"The website is clearly different from what you get on the iPad/Kindle; you’re getting the magazine as it is, every Monday morning, or some facsimile thereof, or something that works for that screen. The website is changing not just every day, but periodically every day, and we do not put a lot of the material from the magazine on the website. Quite frankly, one of the reasons for that is: This is not free. Websites are free and they are not made up for by web advertising. It might be [for] search engines or daily newspapers, but not for magazines. So much of what is on NewYorker.com is supplemental to the magazine—which is to say, an interview with a writer about that week’s piece, blogs, podcasts. One of the more popular things one the website is a podcast done every week by Deborah Treisman, where one of our fiction writers will read a story by some other writer—Lorrie Moore reading a story by John Cheever or something. It’s very popular and people pop them in their cars and listen to them on the way to work. That doesn’t seem like part of your life.Via JC*, majísimo siempre.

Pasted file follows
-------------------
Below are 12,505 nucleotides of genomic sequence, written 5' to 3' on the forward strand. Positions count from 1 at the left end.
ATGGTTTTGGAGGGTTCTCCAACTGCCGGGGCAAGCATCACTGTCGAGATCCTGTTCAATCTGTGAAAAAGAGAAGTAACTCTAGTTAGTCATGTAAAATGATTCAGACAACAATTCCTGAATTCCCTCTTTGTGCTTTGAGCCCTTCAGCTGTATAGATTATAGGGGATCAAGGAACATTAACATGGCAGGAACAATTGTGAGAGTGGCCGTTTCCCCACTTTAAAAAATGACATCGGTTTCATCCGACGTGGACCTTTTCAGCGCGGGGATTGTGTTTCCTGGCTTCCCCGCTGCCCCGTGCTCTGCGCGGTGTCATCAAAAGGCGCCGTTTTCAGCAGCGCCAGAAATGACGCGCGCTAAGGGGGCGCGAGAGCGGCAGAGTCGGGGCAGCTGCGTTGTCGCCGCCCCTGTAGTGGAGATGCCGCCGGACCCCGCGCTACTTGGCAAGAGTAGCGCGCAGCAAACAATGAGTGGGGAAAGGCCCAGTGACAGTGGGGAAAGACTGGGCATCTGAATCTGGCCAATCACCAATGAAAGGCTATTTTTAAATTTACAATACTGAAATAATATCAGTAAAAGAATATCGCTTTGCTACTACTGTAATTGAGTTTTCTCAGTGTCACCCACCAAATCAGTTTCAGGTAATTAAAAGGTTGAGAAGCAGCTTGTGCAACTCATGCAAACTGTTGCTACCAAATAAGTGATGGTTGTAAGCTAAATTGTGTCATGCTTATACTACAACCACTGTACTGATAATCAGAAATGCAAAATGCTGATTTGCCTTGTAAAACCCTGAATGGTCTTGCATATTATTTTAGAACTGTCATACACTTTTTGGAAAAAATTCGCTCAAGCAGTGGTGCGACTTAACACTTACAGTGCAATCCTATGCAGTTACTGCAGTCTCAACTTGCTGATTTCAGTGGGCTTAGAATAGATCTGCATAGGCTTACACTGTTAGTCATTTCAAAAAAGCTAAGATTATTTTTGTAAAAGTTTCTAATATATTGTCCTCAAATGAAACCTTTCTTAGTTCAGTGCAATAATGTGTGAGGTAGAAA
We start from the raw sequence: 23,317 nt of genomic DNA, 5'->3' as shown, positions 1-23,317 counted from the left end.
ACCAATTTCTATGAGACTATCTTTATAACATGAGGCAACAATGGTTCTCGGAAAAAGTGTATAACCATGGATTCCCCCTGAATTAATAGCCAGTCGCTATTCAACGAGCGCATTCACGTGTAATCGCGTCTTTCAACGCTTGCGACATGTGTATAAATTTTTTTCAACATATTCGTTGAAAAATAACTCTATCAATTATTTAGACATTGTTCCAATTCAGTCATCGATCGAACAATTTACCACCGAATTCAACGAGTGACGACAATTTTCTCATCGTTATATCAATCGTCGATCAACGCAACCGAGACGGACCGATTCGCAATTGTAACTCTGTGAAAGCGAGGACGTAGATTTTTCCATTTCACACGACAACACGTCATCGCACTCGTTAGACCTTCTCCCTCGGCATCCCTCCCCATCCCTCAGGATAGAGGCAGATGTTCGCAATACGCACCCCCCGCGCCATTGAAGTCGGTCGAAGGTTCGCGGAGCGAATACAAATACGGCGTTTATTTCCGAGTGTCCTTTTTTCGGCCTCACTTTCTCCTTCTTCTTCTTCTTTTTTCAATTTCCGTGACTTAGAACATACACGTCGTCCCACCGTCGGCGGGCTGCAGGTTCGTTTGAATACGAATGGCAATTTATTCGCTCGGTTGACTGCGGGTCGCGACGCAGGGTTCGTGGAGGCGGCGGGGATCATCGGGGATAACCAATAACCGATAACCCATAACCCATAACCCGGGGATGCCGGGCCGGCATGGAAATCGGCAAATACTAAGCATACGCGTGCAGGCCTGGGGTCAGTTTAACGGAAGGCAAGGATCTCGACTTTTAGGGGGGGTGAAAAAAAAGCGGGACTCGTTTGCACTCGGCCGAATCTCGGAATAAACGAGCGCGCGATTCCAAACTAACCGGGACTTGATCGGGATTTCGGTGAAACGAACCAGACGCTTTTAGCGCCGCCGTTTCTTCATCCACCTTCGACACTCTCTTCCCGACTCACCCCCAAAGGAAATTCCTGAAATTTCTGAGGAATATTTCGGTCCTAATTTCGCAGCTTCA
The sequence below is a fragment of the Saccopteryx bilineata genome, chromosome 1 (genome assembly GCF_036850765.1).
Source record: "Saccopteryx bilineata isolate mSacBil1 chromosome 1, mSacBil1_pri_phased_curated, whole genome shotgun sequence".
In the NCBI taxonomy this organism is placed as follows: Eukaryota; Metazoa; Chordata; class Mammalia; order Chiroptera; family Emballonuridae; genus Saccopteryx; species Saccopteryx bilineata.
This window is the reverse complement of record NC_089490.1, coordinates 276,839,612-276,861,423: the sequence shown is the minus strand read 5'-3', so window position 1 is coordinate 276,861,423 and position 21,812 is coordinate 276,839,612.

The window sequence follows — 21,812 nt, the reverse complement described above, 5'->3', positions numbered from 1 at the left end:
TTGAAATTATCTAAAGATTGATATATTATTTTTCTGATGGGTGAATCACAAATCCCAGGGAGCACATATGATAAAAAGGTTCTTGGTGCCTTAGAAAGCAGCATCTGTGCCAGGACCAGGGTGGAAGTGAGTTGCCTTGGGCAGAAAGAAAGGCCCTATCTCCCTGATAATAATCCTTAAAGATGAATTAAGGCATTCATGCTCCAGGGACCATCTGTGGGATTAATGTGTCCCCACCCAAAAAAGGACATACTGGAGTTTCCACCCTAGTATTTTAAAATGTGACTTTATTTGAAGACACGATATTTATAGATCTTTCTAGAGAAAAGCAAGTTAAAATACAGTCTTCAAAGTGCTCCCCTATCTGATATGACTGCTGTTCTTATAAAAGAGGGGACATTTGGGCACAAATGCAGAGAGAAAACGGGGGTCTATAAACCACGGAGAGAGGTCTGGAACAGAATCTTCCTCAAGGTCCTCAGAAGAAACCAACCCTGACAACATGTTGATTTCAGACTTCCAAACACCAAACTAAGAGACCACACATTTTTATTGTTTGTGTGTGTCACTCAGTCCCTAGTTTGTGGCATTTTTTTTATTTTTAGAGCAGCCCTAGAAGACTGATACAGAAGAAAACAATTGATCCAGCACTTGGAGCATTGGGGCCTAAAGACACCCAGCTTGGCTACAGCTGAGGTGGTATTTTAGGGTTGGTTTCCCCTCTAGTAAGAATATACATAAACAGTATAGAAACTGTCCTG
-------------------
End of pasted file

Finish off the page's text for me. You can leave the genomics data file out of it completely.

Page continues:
"The goal for me is to make sure we find a way, willy-nilly, to be healthy so that we can do the thing itself. The thing itself is what I care about most. Given a choice between the survival of the long-form narrative journalism, criticism, cartooning —all the things that we do—and print itself, there is no contest. No contest. I, at the age of 51, may still think, for me, the best technology for reading the New Yorker at this moment is the print version. But that’s just me. If your son, decides otherwise, that he wants to read it on an iPad, kenahorah [so be it]."
sábado, 12 de junio de 2010
Qué hace New Yorker en papel y qué online
David Remnick, el Director de la revista, cuenta qué hace New Yorker en su web comparado con la revista de pago: